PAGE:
I don't give movies ten stars. It's never happened before, honestly. And while this movie (technically a documentary) could have been organized slightly better, or included a few more facts about the case, it was perfect, and here's why:
Tom Grant is an honest and ethical man who cares about getting the truth out about the circumstances surrounding Cobain's death. He has doggedly pursued this case for years with a tenacity rarely matched in our blurb and instant gratification culture. But Cobain deserves better than that, and Grant gives it to him. And so does director Benjamin Statler, and all the other people who have given their time to this film and to the investigation over the years. The film is made and presented with the utmost respect to the person who matters the most: Kurt Cobain.
What you will find in this film are the unadulterated facts of the case, interviews with respected individuals such as former Chief of Police, Norm Stamper (who was Seattle's police chief at the time of Kurt's death), renowned forensic experts, the paramedic who was first at the scene, and more, presented in an interesting and highly revelatory context. But what takes the movie over the edge--in terms of believability, is it's strict adherence to the truth. There is no hyperbole, no name-calling, just a quiet and persistent pursuit of the truth. As viewers, we are presented with facts and the systematic disapproval of myths within a relevant and non-cheesy reenactment. And while Courtney's character is difficult to watch--due to the surrounding drug culture as well as her stunning coldness in regards to Kurt's genuine well being, it doesn't feel contrived at all. Coupled, with actual recordings of Courtney, as well as public knowledge of Courtney's truly erratic behavior over the years, the reenactments are lend a pertinent narrative.
Many people have written off this movie (without even seeing it) for illogical reasons. They believe:
-The media reports which are filled with misinformation, some intentionally planted. These include: Cobain was barricaded in the room, Cobain left his driver's license out so that he could be identified, Cobain was locked in the greenhouse in such a way that only he could have done, Cobain left a suicide note, Cobain was suicidal at the time, Cobain had tried to commit suicide in Rome, Cobain could have lifted the shotgun on that amount of heroin because he was a hardcore junkie, Cobain loved Courtney and would never leave her, Cobain was helpless.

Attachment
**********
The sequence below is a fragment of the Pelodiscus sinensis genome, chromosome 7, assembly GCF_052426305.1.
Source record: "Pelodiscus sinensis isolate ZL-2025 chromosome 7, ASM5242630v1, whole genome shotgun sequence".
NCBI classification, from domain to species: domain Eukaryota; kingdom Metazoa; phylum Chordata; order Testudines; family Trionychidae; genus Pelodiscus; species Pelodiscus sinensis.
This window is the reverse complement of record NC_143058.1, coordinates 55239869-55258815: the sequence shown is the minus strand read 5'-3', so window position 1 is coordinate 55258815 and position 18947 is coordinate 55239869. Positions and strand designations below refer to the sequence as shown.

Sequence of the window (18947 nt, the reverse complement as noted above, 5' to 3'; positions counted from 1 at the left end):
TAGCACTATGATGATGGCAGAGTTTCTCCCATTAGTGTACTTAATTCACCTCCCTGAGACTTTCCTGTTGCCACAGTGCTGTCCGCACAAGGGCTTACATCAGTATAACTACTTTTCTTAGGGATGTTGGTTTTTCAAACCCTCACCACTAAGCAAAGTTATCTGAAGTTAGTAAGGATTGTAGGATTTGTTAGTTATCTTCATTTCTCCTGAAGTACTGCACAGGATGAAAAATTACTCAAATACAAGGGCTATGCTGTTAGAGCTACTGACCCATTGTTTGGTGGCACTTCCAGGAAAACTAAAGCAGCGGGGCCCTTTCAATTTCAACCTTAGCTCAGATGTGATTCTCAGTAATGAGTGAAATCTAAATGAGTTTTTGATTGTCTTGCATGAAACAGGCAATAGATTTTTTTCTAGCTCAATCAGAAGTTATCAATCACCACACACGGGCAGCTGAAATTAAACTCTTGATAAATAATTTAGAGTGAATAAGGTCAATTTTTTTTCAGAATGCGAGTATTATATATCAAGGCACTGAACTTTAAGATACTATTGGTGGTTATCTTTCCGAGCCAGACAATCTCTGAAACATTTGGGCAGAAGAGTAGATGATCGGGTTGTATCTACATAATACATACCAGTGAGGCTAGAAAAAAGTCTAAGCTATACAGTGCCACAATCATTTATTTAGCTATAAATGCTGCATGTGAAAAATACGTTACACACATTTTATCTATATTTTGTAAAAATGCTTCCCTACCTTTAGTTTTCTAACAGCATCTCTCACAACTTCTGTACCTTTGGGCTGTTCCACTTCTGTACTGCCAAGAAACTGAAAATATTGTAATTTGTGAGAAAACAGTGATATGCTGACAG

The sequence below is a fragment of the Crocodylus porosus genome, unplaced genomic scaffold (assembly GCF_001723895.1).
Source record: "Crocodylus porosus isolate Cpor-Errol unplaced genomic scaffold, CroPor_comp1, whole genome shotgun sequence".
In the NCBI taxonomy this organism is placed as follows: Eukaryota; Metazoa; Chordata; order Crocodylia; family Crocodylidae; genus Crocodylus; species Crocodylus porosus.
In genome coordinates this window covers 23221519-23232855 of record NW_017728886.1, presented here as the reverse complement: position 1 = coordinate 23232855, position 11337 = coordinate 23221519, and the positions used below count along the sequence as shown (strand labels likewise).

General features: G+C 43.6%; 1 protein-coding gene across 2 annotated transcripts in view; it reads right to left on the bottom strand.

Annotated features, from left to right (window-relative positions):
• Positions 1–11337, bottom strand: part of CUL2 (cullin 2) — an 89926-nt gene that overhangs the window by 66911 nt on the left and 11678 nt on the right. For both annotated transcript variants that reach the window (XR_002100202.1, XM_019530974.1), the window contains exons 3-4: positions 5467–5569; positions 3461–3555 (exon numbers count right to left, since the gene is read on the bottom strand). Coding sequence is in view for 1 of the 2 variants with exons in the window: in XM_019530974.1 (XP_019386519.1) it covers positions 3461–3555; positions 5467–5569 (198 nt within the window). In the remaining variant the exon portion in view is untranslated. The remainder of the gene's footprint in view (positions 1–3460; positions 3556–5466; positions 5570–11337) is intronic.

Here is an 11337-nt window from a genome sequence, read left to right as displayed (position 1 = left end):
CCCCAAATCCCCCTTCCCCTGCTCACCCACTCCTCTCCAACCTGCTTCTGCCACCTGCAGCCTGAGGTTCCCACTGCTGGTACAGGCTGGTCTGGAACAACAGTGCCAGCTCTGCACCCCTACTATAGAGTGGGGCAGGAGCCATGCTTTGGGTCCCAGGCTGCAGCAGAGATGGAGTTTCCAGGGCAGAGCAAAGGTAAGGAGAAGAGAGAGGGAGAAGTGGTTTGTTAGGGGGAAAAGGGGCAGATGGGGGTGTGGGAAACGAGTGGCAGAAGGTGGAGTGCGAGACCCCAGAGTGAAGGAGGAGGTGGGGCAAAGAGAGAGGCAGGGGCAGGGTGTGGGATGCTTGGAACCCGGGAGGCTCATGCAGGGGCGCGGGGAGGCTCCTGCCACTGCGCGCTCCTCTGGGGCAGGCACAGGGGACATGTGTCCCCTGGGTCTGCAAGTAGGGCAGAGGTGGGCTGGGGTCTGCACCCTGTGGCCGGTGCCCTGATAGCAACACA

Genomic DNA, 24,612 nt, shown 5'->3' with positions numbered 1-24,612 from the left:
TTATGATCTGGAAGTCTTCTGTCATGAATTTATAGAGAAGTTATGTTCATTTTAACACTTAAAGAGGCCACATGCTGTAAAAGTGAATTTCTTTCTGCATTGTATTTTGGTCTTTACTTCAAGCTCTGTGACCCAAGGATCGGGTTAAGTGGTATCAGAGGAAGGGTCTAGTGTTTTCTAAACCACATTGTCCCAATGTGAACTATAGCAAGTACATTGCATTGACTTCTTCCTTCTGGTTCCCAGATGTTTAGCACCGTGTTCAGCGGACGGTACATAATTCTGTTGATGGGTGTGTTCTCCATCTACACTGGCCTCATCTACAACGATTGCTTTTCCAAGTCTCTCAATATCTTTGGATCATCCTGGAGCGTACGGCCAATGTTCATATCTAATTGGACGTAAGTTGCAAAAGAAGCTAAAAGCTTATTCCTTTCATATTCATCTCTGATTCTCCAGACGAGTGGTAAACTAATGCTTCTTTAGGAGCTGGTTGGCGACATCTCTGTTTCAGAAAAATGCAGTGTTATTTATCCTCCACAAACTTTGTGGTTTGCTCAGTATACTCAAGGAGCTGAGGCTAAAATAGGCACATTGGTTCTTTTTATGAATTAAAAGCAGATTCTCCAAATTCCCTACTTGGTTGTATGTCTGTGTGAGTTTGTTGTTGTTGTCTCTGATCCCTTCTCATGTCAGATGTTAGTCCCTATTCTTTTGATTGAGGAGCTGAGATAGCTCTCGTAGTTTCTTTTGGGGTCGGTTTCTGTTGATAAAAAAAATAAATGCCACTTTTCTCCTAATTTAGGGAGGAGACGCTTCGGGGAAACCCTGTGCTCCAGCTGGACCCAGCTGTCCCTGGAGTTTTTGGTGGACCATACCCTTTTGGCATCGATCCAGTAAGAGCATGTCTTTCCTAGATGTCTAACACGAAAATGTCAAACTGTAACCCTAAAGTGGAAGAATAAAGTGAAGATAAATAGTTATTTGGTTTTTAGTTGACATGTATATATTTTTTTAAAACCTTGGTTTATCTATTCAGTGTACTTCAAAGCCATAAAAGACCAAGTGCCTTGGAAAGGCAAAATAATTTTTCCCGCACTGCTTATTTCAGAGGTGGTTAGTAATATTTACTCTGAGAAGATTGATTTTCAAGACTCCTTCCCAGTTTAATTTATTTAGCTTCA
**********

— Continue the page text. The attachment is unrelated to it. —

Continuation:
-They have bought into Courtney's shtick and believe she is cool because she breaks the rules. These people argue that accusing Courtney is anti-feminist and that she is unfairly persecuted in the media. ( In fact (as we hear in taped conversation), Courtney admits to planting stories, a missing persons report, and manipulating the media on several occasions. Most importantly however, she had motive. It's hard for deluded people to get their heads around this. I dare these people to view this film.)
-It's old news, just another attempt to make money off of Kurt's death. (The ethics for reopening the case should be abundantly clear as any person deserves this, but a person with Kurt's sway even more so--there are 68 copycat type suicides on record linked to Cobain.)
-Tom Grant is a blow hard and just can't let it go. It's his one claim to fame. He's a sucky PI. (Actually, Tom Grant has conducted the investigation with persistence, decency, and a relentless pursuit of the truth, over any of his own opinions. It's all there.)
I would encourage any person who claims to care about Kurt to see this film for the most important reason of all: he deserves it. As of the time of this writing, Courtney has made every effort to stop this film from being shown, even going so far as to send "Cease and Desist" orders to theaters showing it. No joke.
It's a hard watch and so sad, but cathartic too. RIP Kurt. And may the truth finally be known.
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